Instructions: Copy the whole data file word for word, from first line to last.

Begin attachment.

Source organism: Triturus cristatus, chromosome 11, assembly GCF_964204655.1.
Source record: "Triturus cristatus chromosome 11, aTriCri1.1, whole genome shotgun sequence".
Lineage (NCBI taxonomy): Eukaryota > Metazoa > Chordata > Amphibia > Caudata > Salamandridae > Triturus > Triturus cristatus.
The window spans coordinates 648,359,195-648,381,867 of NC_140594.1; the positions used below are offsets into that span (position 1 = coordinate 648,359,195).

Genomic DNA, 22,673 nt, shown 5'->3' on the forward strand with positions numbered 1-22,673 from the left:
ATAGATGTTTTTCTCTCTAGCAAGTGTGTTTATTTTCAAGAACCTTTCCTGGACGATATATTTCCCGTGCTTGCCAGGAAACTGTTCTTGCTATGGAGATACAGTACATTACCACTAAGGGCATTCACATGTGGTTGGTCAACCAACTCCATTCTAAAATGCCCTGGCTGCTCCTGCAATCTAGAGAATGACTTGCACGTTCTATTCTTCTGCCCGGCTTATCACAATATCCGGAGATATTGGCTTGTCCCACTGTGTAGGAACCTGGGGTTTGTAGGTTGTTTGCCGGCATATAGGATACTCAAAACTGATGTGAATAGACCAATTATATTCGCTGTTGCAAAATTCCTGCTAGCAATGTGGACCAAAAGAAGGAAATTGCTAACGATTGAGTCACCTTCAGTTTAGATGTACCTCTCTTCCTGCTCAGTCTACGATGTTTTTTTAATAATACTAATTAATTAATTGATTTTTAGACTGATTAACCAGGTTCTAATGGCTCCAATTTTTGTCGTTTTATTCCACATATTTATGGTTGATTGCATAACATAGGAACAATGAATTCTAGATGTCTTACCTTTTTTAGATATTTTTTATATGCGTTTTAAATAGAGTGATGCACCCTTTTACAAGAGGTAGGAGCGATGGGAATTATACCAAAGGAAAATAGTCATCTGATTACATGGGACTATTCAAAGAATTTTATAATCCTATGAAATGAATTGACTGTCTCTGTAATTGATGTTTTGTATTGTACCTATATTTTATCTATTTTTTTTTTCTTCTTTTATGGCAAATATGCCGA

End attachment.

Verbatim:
Source organism: Triturus cristatus, chromosome 11, assembly GCF_964204655.1.
Source record: "Triturus cristatus chromosome 11, aTriCri1.1, whole genome shotgun sequence".
Lineage (NCBI taxonomy): Eukaryota > Metazoa > Chordata > Amphibia > Caudata > Salamandridae > Triturus > Triturus cristatus.
The window spans coordinates 648,359,195-648,381,867 of NC_140594.1; the positions used below are offsets into that span (position 1 = coordinate 648,359,195).

Genomic DNA, 22,673 nt, shown 5'->3' on the forward strand with positions numbered 1-22,673 from the left:
ATAGATGTTTTTCTCTCTAGCAAGTGTGTTTATTTTCAAGAACCTTTCCTGGACGATATATTTCCCGTGCTTGCCAGGAAACTGTTCTTGCTATGGAGATACAGTACATTACCACTAAGGGCATTCACATGTGGTTGGTCAACCAACTCCATTCTAAAATGCCCTGGCTGCTCCTGCAATCTAGAGAATGACTTGCACGTTCTATTCTTCTGCCCGGCTTATCACAATATCCGGAGATATTGGCTTGTCCCACTGTGTAGGAACCTGGGGTTTGTAGGTTGTTTGCCGGCATATAGGATACTCAAAACTGATGTGAATAGACCAATTATATTCGCTGTTGCAAAATTCCTGCTAGCAATGTGGACCAAAAGAAGGAAATTGCTAACGATTGAGTCACCTTCAGTTTAGATGTACCTCTCTTCCTGCTCAGTCTACGATGTTTTTTTAATAATACTAATTAATTAATTGATTTTTAGACTGATTAACCAGGTTCTAATGGCTCCAATTTTTGTCGTTTTATTCCACATATTTATGGTTGATTGCATAACATAGGAACAATGAATTCTAGATGTCTTACCTTTTTTAGATATTTTTTATATGCGTTTTAAATAGAGTGATGCACCCTTTTACAAGAGGTAGGAGCGATGGGAATTATACCAAAGGAAAATAGTCATCTGATTACATGGGACTATTCAAAGAATTTTATAATCCTATGAAATGAATTGACTGTCTCTGTAATTGATGTTTTGTATTGTACCTATATTTTATCTATTTTTTTTTTCTTCTTTTATGGCAAATATGCCGA